Tag Archives: play

Currently Reading: “Pottery Barn Catalogue Descriptions Written by an Aspiring Crime Novelist,” by Kate Hahn

This essay, from McSweeney’s Internet Tendencies, is exactly what the title suggests. Hahn takes pieces of furniture that could be and probably have been found in Pottery Barn catalogues and writes about them as if they were items in a crime novel as well as the catalogue. For example:10

“Our Newport Double Sink Console has turned legs and a white finish reminiscent of a cozy beachside cottage, but tight quarters can ignite tempers. Beside the porcelain sink, M and A’s monogrammed towels lie folded haphazardly, as if tossed down in anger. Clearly, the Carrera marble countertop, imported from Tuscany, was too painful a daily reminder for M of A’s “secret” Italian lover. PB Essential towels in 13 colors, ideal for mopping up crimes of passion, can be stored in the cozy cubby below the cabinets” (Hahn).

While it’s a bit dark, the contrast makes for humorous reading. It also provides great inspiration if you’re looking for a way to get the creative juices flowing! Try taking something “boring” and writing it in a different genre or tone. Write your course syllabi as horror stories. Write your to-do list as a presidential speech. Write your holiday wish list as an advertisement, rap, or screenplay cast list. Have some fun, do the unexpected, and just see what happens. If you like what comes from the exercise, work with it some more and see where it can go. If you don’t, I hope it got the creativity buzzing so you can start your next project with your best foot forward.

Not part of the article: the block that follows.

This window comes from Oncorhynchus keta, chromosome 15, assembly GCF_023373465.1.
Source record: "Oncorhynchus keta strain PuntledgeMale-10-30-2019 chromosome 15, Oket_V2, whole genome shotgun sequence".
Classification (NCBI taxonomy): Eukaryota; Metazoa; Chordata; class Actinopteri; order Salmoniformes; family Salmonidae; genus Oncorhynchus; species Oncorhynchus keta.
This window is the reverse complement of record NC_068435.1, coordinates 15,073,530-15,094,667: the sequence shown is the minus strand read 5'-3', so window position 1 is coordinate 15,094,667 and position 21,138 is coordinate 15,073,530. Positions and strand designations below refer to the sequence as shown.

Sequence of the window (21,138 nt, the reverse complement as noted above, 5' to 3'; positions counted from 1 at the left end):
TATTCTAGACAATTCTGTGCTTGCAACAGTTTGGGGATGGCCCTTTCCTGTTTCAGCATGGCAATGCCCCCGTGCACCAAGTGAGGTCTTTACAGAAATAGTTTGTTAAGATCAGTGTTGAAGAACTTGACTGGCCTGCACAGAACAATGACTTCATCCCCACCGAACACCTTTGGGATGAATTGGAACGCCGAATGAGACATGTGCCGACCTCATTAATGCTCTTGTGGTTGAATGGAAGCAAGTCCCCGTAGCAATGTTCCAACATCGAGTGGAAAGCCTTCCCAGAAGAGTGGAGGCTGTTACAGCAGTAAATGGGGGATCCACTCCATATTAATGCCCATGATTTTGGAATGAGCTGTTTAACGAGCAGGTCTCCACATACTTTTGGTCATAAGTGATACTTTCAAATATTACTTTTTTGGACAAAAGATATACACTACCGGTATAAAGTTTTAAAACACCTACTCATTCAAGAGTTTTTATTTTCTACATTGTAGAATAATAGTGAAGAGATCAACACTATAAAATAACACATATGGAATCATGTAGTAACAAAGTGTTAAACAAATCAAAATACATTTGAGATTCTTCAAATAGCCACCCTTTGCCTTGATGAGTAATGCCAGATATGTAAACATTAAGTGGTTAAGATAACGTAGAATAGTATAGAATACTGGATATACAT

Brienna and Cassandra Reborn: A Second Entry

Bri eating some playdoh. Cassie looking on in judgment Brienna and Cassandra, pull free from the persistent claws of death and continue their pursuit of honest consulting. They have learned their lesson with classy brandy and have thus taken up a new vice, play-doh. It is not that they eat it, nor liquify it and apply it to steaks as a salty sauce, no, they roll it…constantly.

Cassandra: I think I like play-doh better than brandy. (She rolls her play doh into a slug.)

Brienna: yes…there is a certain peace to it. (she rolls one slowly into a blue log then very suddenly slams her fist down, flattening the perfect roll before starting again.)

Cassandra: Yes it makes me think about all the consultations that I’ve done. Although I have to admit, not all of them went well.

Every now and then, consultants come to a point where they can go no farther with a client. Cassandra and I have tagged this moment as the ‘failure moment’. While it isn’t technically failure, it tends to give the consultant a similar feeling.

Brienna: The good thing about play-doh, is that there is no failure. If you screw up, you just start again and reform it. I think this method can be applied to consulting.

Cassandra: In what way? I don’t think you can start over an appointment just because it’s not going well.

Brienna: Well, start over no, but reform your approach, definitely. Just as you might reform the play-doh when the dog you were making looks more like a demon grandma.

Cassandra:That makes sense, because I had to do the same thing when I failed in my first consultation. It did not go well…

Brienna: Please Cassandra, tell me more…(she makes a lopsided house, then smashes it with her hand and starts again).